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Creating Catalog Archetypes

Configuration patterns are elements that simplify configuring specific and recurring activities. Mule comes with some ready made patterns that cover generic scenarios.

You can create your own configuration patterns and even build catalogs of patterns tailored to your needs. The benefits of such catalogs are numerous. Indeed, encapsulating bits of know-how in ready-to-be-consumed configuration elements can increase the productivity of your development teams, reduce the risk of errors, and facilitate the application of good practices.

Implementation Overview

A dedicated Mule module makes the best host for your patterns, as it provides all the necessary infrastructure for supporting the custom XML configuration elements your patterns will be based on.

A configuration pattern is actually composed of core class, a builder, and two configuration-related classes. These all rely on existing abstract classes for the bulk of their behavior.

On top of these classes, you also need specific XML schema elements. These schema elements allow the pattern to be used in any Mule configuration file.

Since creating all these artifacts by hand can be tedious, the best approach is to use the Maven archetype we have created to generate most of the pattern automatically.

The Pattern Catalog Archetype is available in Mule 3.0.1 and above.

Using Maven

The next sections describe how to configure and use the Maven archetype so that it automatically generates the bulk of a pattern.

Configuring Maven

Before you start, add the following file setting.xml (usually in your Maven conf or $HOME/ .m2 directory) so that Maven will allow to execute Mule plug-ins.

settings.xml

              
           
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<settings>
    <pluginGroups>
        <pluginGroup>org.mule.tools</pluginGroup>
    </pluginGroups>
    ...
</settings>

Creating a New Pattern Catalog

A pattern catalog is actually a regular Mule module. If you already have an existing module (most probably created with the Module Archetype) and are happy storing your patterns in it, you can directly proceed to the next section.

First, open a command shell and change to the directory where you want to create your module.


         
      
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> cd yourDir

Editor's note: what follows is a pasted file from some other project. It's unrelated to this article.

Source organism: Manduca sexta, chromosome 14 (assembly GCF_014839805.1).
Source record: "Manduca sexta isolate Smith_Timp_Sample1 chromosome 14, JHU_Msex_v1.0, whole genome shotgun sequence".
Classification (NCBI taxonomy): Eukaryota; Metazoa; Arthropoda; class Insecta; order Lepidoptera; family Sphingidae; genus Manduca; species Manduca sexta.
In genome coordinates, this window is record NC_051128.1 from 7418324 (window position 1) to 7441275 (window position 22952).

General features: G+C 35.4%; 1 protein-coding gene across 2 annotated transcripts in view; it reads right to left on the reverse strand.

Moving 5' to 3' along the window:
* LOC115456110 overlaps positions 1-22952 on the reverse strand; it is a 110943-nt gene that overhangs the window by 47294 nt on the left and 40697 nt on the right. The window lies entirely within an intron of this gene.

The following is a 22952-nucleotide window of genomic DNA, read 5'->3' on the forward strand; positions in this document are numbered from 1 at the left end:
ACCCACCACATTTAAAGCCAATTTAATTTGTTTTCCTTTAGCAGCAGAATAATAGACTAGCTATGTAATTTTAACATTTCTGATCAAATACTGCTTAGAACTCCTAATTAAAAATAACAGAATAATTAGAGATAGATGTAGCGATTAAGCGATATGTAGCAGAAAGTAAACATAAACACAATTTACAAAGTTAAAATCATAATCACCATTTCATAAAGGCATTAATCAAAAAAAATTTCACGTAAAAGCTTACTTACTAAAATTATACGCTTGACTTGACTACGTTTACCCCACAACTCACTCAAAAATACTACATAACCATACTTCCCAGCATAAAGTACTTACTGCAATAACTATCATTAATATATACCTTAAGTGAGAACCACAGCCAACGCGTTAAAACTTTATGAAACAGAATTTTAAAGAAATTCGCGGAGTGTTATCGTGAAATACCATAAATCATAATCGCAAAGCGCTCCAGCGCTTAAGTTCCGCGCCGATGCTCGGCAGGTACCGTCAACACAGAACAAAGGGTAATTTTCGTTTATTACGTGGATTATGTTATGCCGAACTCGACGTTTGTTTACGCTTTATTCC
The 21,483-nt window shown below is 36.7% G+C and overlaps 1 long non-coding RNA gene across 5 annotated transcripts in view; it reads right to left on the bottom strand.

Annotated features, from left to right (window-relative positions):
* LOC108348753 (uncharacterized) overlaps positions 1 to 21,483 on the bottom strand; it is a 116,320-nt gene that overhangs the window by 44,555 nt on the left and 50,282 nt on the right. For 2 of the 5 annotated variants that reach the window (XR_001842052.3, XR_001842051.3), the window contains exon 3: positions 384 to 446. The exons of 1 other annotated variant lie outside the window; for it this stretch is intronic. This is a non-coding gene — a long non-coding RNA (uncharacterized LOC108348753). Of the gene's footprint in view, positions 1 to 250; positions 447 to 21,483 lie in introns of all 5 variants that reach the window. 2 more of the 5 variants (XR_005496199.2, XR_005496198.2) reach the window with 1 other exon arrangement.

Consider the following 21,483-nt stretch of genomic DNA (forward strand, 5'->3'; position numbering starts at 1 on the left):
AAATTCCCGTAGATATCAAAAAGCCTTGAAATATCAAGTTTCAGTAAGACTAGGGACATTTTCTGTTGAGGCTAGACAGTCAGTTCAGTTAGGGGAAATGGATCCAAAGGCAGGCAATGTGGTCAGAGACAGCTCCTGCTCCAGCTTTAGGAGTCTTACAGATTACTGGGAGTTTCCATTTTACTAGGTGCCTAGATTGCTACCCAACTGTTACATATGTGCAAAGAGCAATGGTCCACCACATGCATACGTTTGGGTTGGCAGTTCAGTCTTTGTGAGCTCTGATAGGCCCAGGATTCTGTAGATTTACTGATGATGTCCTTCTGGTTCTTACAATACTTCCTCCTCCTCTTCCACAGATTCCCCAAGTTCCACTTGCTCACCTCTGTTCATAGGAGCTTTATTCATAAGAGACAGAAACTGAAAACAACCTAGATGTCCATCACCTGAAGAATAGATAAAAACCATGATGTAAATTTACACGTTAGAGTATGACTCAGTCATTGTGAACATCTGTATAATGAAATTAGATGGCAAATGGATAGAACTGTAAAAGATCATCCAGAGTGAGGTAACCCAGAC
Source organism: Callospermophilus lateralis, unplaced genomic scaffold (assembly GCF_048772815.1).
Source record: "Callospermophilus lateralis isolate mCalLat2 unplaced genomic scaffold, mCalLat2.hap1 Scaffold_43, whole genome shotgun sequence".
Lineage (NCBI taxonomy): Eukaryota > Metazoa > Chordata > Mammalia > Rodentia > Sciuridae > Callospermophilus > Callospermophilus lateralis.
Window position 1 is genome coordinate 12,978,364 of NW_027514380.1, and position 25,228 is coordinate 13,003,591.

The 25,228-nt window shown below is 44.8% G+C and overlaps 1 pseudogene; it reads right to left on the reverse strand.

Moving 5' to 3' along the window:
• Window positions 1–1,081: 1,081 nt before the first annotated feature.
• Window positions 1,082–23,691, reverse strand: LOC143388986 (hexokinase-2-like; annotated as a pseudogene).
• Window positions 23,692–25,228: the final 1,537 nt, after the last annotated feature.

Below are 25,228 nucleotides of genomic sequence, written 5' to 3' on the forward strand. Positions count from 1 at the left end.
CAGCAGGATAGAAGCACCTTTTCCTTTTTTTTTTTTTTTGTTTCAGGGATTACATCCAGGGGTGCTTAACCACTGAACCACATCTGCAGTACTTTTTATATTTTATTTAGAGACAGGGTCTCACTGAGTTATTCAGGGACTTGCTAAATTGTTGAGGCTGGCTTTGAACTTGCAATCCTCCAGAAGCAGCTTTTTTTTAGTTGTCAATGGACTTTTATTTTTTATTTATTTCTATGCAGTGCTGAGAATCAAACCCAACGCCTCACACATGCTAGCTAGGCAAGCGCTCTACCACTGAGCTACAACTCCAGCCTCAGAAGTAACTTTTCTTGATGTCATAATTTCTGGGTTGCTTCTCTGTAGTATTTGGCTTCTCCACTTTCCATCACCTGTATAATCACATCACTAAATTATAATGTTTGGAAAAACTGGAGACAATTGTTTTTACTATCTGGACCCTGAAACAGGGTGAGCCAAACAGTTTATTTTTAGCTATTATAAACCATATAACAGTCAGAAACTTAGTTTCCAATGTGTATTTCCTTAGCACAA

Next, you will execute the archetype and generate the module to host the catalog later. If this your first time running this command, Maven will download the archetype for you.


         
      
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> mvn mule-module-archetype:create -DartifactId=xxx -DmuleVersion=3.1.0

At minimum, you pass in these system parameters:

  • artifactId: The short name for the project (such as "myApp"). This must be a single word in lower case with no spaces, periods, hyphens, etc.

  • muleVersion: The version of the Mule project archetype you want to use. This will also be the default Maven version used for the generated artifact.

Running the archetype

Maven uses by default the latest available version of the archetype. This can cause problems if you want to create a module for an earlier version of Mule. In this case, run the mule-module-archetype specifying the full version of the plugin like this:


              
           
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mvn org.mule.tools:mule-catalog-archetype:3.1.0:create ...

artifactId

The artifactId can contain characters such as underscore or hyphen. However, the plug-in will convert the name into a usable from suitable for Java. For example, if the argument is specified as - DartifactId=My#Awesome-Mule_Project, the project will be created in a directory of that name, but the project name will be MyAwesomeMuleProject and the package name will be .myawesomemuleproject.

The module archetype will ask various questions and then generate the files. You can also use this plug-in without user prompts by entering all the arguments at the command line. For a full list of arguments that can be passed in, see the Command Line Options.

After you have answered all the questions, the archetype creates a directory using the module name you specified that includes a POM file for building with Maven, a Mule configuration file (src\main\resources\mule-config.xml) that includes the namespace for the transports and modules you specified and has a placeholder elements for creating your first service, and a package.html file under src\main\java using the package path you specified. Lastly, it creates some template files under src\test to help you get started creating a unit test for the module. A new MULE-README.txt file will be created in the root of your project explaining what files were created.

Creating a New Pattern